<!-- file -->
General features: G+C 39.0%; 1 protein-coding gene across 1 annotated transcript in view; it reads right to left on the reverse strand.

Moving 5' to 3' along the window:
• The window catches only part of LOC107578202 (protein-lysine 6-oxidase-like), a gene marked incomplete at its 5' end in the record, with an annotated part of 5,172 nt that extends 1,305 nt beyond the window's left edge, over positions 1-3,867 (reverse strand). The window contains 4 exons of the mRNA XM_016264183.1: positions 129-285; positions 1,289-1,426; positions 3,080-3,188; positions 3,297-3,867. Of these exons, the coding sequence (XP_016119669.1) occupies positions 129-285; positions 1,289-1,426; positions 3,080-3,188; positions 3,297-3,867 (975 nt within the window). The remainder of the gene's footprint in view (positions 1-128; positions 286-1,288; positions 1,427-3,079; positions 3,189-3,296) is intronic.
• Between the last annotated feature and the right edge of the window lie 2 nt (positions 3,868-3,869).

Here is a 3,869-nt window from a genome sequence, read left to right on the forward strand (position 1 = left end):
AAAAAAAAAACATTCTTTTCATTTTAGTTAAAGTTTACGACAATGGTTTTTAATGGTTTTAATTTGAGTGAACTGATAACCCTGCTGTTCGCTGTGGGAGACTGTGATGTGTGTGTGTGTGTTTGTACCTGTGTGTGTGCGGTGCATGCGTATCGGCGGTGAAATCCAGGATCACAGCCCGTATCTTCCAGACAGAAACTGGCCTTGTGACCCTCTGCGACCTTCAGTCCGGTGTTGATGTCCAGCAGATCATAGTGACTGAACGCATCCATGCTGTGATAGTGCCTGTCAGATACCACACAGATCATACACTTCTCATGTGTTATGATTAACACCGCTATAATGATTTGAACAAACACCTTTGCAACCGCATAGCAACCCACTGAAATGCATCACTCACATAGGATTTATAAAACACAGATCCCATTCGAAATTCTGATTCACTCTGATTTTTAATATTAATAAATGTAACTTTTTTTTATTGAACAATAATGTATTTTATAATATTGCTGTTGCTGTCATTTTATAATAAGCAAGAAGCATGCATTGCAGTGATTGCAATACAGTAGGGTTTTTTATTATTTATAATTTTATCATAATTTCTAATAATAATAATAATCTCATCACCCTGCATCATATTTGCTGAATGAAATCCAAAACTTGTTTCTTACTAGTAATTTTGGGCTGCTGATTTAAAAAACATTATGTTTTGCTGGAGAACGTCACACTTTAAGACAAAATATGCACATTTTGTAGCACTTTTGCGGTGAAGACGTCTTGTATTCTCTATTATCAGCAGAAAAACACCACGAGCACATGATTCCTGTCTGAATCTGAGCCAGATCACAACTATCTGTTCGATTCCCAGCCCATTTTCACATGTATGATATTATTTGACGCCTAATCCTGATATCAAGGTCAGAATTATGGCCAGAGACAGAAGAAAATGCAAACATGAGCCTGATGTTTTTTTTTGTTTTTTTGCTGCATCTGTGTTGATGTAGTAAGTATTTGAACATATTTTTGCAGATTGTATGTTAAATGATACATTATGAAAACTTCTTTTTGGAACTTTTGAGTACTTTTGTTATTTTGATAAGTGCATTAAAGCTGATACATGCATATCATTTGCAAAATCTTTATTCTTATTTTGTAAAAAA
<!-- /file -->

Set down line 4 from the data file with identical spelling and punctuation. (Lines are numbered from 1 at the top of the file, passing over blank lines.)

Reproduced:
• Between the last annotated feature and the right edge of the window lie 2 nt (positions 3,868-3,869).